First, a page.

Casablanca - Innumerable coffee shops stretch all along the boulevard adjacent to my house. Each of these multitudinous coffee shops has its own faithful clients, who spend a considerable portion of their time sitting there for varying reasons: soccer matches, manly discussions, smoking, reading newspapers while drinking coffee and so on.
Casablanca – Innumerable coffee shops stretch all along the boulevard adjacent to my house. Each of these multitudinous coffee shops has its own faithful clients, who spend a considerable portion of their time sitting there for varying reasons: soccer matches, manly discussions, smoking, reading newspapers while drinking coffee and so on.
Recently, I have noticed the increasing presence of female waitpersons in the most popular coffee shops. A female waitperson is not a new phenomenon in Morocco, but the reasons behind the recruitment of women in coffee shops sometimes goes beyond the basic requirements for the job to sordidly exploit these women’s femininity, in order to lure more male clients.
It is unquestionably delightful to see woman gradually occupying jobs that were previously restricted to men. This surely proves that phallocentricity is increasingly wearing thin in the Moroccan society. Yet, not all manifestations of gender equality in our society are sincere and well intentioned in essence.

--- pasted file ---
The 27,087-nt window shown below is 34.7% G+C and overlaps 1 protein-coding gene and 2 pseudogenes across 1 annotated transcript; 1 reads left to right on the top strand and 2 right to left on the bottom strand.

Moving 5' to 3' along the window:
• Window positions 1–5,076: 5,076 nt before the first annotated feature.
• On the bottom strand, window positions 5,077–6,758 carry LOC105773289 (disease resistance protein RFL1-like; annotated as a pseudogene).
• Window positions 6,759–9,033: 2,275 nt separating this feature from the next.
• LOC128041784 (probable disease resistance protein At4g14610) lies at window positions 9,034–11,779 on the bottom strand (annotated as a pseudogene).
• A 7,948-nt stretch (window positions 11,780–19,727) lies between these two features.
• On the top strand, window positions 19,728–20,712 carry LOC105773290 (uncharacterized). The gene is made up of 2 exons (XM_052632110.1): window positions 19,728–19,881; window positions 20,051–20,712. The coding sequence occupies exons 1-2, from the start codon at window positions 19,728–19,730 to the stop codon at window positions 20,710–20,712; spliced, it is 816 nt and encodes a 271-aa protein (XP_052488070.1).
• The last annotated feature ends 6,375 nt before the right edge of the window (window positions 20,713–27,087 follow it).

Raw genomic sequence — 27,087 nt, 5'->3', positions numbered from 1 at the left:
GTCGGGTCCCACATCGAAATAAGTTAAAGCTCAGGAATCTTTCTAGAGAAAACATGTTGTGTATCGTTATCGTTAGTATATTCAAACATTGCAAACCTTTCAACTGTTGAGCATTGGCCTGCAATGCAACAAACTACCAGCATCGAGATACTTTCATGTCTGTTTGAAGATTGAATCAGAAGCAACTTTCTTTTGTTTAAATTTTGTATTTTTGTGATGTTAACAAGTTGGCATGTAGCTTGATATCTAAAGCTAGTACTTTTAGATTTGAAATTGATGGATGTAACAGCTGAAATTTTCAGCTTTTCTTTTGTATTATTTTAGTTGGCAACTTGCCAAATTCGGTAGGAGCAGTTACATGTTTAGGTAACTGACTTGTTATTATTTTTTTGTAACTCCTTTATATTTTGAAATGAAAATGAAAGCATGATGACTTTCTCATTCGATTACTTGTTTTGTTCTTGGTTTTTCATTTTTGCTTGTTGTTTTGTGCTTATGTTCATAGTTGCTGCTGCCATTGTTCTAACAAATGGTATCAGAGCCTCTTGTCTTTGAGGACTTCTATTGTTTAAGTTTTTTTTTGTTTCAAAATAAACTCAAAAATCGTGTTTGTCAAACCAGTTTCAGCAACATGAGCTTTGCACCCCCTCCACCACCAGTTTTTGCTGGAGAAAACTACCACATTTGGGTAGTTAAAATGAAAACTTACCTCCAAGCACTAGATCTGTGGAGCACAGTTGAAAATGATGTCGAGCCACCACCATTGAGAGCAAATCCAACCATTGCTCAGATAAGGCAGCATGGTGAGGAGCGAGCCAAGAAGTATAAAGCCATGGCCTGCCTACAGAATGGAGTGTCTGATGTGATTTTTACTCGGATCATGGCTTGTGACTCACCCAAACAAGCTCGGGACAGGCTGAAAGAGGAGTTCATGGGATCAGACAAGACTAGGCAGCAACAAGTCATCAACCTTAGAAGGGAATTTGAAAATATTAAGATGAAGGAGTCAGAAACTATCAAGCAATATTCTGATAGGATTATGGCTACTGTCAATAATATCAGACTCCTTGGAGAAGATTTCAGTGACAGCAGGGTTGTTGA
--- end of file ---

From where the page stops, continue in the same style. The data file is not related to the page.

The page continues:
In Casablanca’s most popular and cheapest coffee cafes, the recruitment of women and young girls as waitresses is in most cases a sad instance of one of these perverted manifestations of gender equality. Most girls in these cafes are compelled to accentuate their femininity in the most lamentable fashions—provocative outfits, excessive make-up and perfume, etc.
Unsurprisingly, most of these popular cafes are jam-packed with men, most of whom come to enjoy a free exciting show. Worse, these waitresses are sometimes sexually harassed while on duty because of their provocative outfits. Sadly, they are compelled to “professionally” cope with such unwanted behaviors from the coffee shop clients to keep their job.
It would be unfair to generalize this phenomenon on all coffee shops in Casablanca or in Morocco at large. Some well-reputed coffee shops put emphasis on the professional skills of their female employees rather than their gender particularities. The label of gender equality in this case becomes valid, as both genders are assessed equally and under the same set of criteria.
It is reprehensible how a woman’s femininity can be exploited for financial gain, but more lamentable is the phenomenon when this exploitation takes place under the camouflage of gender equality. Such practices, sadly, reverse the processes of the women’s emancipation and consolidate an even worse genre of patriarchy and women’s shadowing, in which the employment of women in jobs usually occupied by men cannot happen without some form of exploitation involved.
The reason why women consolidate these phenomena that further entrap them in the sphere of patriarchy and gender inequality is mainly social. Some of these women are intellectually well nourished and are aware of the negative impingements of the exploitation they are subjected to, but social constraints compel them to disregard the long-term repercussions of such phenomena. Social factors win again!
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